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How to Sell Management on E-commerce

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There is more to e-business than just creating a Web site. Yes, e-business includes transferring funds electronically and disseminating information, but it is also far more. Building a proper strategy for e-business is vital to the continued success of your company. Businesses that do not expand their information services to the Internet very well may shrink into oblivion. With this in mind, it behooves you to understand the importance of e- business. You can then explain to your boss that your company must have more than a mere presence on the Internet; it must have a well-thought-out tactical plan that will result in an immediate return on investment.

What is e-business, anyway? Why is everyone is talking about it? Does it really work? How can you tell fact from fiction? What about the AS/400e?

 

E-business Defined

 

E-business is, in fact, just business. Items of value are exchanged between two parties for payments made in a mutually agreeable form and currency. The kernel of what makes -business different is that the need for geographic proximity is reduced or eliminated by use of electronic mechanisms. Buyers no longer have to be in the same location as sellers to inspect, select, and acquire merchandise. Images (the word images here is used in the broadest possible sense to include video and audio representations along with descriptive text) of merchandise sufficient for buyers to make a commitment to purchase are available independent of time and space constraints. Purchasing mechanisms that commit funds from one party to another permit money to “change hands” electronically, rather than literally. This representation of goods, services, and money by electronic proxies is a reasonable and inevitable progression from the days of paper catalogs, paper checks, and credit cards (all somewhat clumsy proxies for their real equivalents) to a medium that offers more advantages and fewer problems.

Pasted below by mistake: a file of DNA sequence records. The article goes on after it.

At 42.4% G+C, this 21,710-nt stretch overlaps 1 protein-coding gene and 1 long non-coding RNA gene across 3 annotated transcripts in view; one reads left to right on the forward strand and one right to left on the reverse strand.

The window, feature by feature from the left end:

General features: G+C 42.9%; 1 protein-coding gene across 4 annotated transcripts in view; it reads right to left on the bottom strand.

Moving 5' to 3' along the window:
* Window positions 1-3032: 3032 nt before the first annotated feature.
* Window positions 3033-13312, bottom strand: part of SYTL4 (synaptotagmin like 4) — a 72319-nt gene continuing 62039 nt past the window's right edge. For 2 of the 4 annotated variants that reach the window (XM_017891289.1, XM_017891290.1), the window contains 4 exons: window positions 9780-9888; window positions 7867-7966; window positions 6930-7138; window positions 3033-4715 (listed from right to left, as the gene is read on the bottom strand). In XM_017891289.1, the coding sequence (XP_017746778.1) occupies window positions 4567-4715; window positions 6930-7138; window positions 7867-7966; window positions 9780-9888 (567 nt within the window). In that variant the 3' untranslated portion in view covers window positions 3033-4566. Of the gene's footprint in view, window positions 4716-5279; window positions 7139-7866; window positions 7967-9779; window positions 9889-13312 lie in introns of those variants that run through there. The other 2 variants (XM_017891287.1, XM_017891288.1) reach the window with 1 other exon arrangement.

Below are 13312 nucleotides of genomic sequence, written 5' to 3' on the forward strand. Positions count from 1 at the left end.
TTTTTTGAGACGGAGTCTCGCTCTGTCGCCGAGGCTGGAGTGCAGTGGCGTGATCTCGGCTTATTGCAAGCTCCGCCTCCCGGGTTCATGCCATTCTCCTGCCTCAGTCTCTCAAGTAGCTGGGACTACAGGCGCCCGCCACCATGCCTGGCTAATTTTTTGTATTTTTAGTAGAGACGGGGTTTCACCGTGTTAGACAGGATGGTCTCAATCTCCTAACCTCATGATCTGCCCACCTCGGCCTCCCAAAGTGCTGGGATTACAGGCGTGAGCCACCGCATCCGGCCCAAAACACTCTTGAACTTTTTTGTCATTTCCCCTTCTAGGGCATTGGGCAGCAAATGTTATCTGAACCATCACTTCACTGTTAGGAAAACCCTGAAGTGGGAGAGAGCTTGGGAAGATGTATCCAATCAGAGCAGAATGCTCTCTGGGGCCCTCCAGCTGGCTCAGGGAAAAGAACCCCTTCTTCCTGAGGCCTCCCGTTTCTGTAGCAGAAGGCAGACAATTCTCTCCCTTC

A Bad Word

 

Unfortunately, management at many companies doesn’t get it, and maybe that’s not management's fault. Making payroll, building and shipping product, satisfying customers, and the other primal responsibilities assigned to managers often prevent them from

focusing on information technology (IT) to the degree that we technical types think they should. For managers at those companies, I have a word. I don’t like the word, even though it’s a good word and it’s in popular business usage today. The reason I don’t like the word has nothing to do with the word intrinsically, but rather the widespread use and abuse of the word by (mostly) consultants. Anyway, the word is disintermediation!

Oooh, sounds bad. And it is. That’s what will happen to your company if you don’t get with the e-business program now. Not next year; not after you fix the Y2K problems; not after you finish your enterprise resource planning (ERP) implementation; now!

What is it? Disintermediation is the removal by the most ruthless and the most efficient mechanism on the planet— the free market—of worthless added value from the commerce value chain. What did I just say? I said that, in a free market, customers will pay only for actual added value.

Let’s pick apart the word disintermediation to illustrate the concept. Intermediate is the middle English root word from the Latin intermedius. To intermediate means to act as an intermediary or to intervene. Today, dis can be thought of as the definitive and abbreviated version of disrespect/dismissal (i.e., “don’t dis me”) or as a prefix that changes a word to mean the opposite. Either definition works. In business terms, disintermediation means the establishment of new buyer/seller relationships that don’t use the existing intermediate channels. In street talk, disintermediation is “a major dis” to middlemen.

Guess what! Your order entry process may not add value for your customers. They may actually view it as a pain in the kazoo. Ditto for your customer service personnel. Triple, pluperfect dittos for some of your sales force. Just ask yourself: Would you rather call a person to track an air bill or go to the shipping company’s Web site and get an answer instantly? Do you really like talking to telephone long-distance sales people, or would you rather have controllable access to understandable information that lets you pick the rate that’s right for you?

Disintermediation removes worthless added value by eliminating the layer, interface, person, service, or business that doesn’t add value. Generally, worthless added value is removed by allowing it, via the wonderful free-market mechanism of simply not purchasing, to die a natural economic death.